Monday, May 20, 2024

Comics: John Yakata, Letterer

May is Asian Pacific American Heritage Month

John Yakata was born Osamu Yakata on June 20, 1923, in Winters, California, according to his World War II draft card. His Social Security application said his parents were Masuichi Yakata and Misao Hamanaka. 

At some point, Yakata went to Japan and lived with his extended family. On April 9, 1938, Yakata was aboard the steamship Chichibu Maru when it departed Kobe, Japan. He arrived in the port of Los Angeles on April 27. The passenger list said he had been living with his paternal grandmother, Tsuruya Yakata, at Yasumimura, Wakayama-ken, Japan. Yakata’s mother paid for his passage. Her address was 4055 Sequoia Street in Los Angeles. 

The same address was recorded in the 1940 United States Census, however the family name was Kayokata (lines 5-7). Yakata’s father was the proprietor of a retail produce business. 

On February 19, 1942, President Franklin D. Roosevelt issued Executive Order 9066 that authorized military commanders to exclude civilians from military areas. The West Coast had been divided into military zones

On March 29, 1942, General DeWitt issued Public Proclamation No. 4, which began the forced evacuation and detention of Japanese-American West Coast residents on a 48-hour notice. 

Over the next six months, approximately 122,000 men, women, and children were forcibly sent to “assembly centers.” Next, they were moved again to internment camps. Ten sites were in remote areas: Heart Mountain, Wyoming; Tule Lake and Manzanar, California; Topaz, Utah; Poston and Gila River, Arizona; Granada, Colorado; Minidoka, Idaho; and Jerome and Rowher, Arkansas.

On June 30, 1942, Yakata signed his World War II draft card. He was described as five feet seven inches, 132 pounds, with brown eyes and black hair. His residence was in Winters but he and his parents had been sent to the Merced Assembly Center. Yakata listed the Wartime Civil Control Administration (WCCA) as his employer. 

Yakata and his parents (Kayokata, Family Number 30840) were relocated to internment Camp Amache in Granada, Colorado. Yakata’s name was recorded as Osamu Yukata Kayokata on the roster dated February 1, 1943. 

In December 1944, the internment camps began closing. An accounting roster, dated December 31, 1944, for Granada listed Yakata’s parents, Yakata and his wife, Helen Kusaba on numbers 3021 to 3024. The exact date of their release is not yet known. Camp Amache was closed on October 15, 1945.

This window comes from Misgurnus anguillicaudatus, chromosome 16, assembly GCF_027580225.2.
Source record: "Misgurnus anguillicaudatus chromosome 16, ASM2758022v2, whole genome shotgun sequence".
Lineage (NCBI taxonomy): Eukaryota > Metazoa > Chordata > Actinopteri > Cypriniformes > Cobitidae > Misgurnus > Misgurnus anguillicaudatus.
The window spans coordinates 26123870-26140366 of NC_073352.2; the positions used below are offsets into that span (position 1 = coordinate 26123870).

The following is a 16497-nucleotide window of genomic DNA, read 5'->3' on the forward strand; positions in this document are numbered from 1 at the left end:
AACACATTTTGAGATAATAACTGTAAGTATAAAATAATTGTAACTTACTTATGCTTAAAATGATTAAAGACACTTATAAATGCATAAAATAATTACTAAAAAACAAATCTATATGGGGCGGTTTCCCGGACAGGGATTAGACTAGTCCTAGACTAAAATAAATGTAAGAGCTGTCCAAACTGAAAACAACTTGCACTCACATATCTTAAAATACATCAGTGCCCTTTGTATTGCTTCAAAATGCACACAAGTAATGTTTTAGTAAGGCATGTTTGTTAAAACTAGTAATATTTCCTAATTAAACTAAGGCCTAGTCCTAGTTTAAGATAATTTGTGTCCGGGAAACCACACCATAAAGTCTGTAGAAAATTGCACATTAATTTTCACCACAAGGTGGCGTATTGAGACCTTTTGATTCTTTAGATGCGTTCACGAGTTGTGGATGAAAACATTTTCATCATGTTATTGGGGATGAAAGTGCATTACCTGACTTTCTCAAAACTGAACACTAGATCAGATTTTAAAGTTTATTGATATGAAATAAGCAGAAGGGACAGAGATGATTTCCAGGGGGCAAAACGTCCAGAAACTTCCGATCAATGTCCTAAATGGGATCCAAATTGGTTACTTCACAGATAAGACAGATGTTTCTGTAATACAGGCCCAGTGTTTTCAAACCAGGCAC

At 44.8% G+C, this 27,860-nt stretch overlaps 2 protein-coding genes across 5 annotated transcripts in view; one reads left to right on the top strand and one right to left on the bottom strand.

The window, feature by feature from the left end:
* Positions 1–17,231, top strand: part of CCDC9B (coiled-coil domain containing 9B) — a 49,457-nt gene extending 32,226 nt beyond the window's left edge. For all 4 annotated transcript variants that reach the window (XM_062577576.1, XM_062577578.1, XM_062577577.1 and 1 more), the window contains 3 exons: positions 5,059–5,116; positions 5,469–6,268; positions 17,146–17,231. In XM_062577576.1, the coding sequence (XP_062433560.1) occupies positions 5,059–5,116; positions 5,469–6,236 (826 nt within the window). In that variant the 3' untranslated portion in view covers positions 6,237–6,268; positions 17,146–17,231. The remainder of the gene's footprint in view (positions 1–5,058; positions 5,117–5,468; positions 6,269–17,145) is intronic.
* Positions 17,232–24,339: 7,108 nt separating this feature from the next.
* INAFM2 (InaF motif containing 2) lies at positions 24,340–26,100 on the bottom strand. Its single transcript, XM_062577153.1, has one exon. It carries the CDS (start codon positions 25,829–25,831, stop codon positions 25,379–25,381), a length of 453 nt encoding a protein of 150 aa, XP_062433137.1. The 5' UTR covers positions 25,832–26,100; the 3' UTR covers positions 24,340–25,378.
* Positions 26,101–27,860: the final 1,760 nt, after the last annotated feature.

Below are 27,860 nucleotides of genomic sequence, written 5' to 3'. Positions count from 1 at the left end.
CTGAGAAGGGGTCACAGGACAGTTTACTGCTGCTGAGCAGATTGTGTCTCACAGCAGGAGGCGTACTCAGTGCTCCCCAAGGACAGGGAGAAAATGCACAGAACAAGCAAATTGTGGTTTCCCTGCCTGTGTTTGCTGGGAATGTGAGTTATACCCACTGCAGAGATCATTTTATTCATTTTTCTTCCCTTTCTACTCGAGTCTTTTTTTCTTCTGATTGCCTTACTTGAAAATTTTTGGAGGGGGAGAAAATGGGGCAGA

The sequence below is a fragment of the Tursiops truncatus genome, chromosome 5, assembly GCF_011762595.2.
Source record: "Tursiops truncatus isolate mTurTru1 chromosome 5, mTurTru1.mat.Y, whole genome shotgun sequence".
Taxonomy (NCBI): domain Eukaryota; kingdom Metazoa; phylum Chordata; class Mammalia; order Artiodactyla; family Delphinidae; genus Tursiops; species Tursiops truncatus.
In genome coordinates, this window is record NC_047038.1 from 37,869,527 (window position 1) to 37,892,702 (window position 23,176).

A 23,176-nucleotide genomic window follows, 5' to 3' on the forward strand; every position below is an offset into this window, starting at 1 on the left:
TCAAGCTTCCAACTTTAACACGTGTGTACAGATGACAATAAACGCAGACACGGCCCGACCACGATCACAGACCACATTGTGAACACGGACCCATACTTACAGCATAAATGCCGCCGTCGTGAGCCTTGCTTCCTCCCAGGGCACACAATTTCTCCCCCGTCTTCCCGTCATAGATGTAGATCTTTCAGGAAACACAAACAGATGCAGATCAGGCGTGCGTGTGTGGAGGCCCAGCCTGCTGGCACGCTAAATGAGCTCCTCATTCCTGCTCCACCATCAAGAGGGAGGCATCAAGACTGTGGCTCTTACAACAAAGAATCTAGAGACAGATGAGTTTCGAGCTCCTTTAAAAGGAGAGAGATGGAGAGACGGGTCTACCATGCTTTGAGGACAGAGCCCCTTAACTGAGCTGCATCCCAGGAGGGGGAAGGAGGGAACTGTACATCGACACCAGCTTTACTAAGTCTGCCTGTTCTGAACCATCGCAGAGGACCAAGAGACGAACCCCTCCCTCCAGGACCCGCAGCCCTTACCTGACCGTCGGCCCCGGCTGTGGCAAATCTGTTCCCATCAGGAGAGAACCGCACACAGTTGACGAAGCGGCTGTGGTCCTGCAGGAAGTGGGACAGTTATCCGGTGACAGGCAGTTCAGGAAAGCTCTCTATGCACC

At some point, Yakata and his wife moved to New York City where he found work as a letterer at the Biro-Wood Studio. The Comic Book Makers (2003) printed a Biro-Wood Studio Christmas Card, circa 1949, with portraits of Yakata, Min Matsuda and Irving Watanabe

The Christian Science Monitor, February 24, 1949, reported a musician with the same name as Yakata. 
Museum Lecture-Concert
Japanese art and music will be the theme of the correlated lecture and concert program at the Boston Museum of Fine Arts Sunday afternoon. Robert Treat Paine, Jr., will give an illustrated lecture on Japanese Nature Paintings at 3 o’clock in the main lecture hall. Mrs. Chiyo Kikuchi and John Osamu Yakata—using Japanese instruments, the koto and the shakuhachi—will give a concert of Japanese music at 4 o’clock in the Tapestry Gallery. Lecture and concert will be open free to the public.
According to the 1950 census, Yakata (line 4), his wife and son, Larry, were Manhattan residents at 707 Amsterdam Avenue. Also staying with them were his brother- and sister-in-law, Henry and Yae Kusaba. Yakata was a letterer for a wholesale magazine company. It’s not known how long Yakata was a letterer. 

The same census address was in 1957 and 1959 New York City telephone directories. 

Yakata was also a photographer. His name was listed in a 1959 issue of U.S. Camera for its $30,000 contest: “John Yakata, 707 Amsterdam Ave., N. Y. 25, N. Y.” Flower Arranging by Number (1962) included the following acknowledgment. 
The publishers wish to thank John Yakata who photographed the flower arrangement pictured on the jacket. 
The book was co-authored by Shizu Matsuda, aka Min Matsuda, who also did the illustrations.

At some point Yakata moved to 150 West 95th Street. 

The Board of Elections in the City of New York, December 31, 1964, published lists of Manhattan voters. Yakata and his wife were Democrats. 

Yakata passed away on January 17, 1991, in New York City. The date of his wife’s passing is not known. His sons, Larry and Brian, live in New York.

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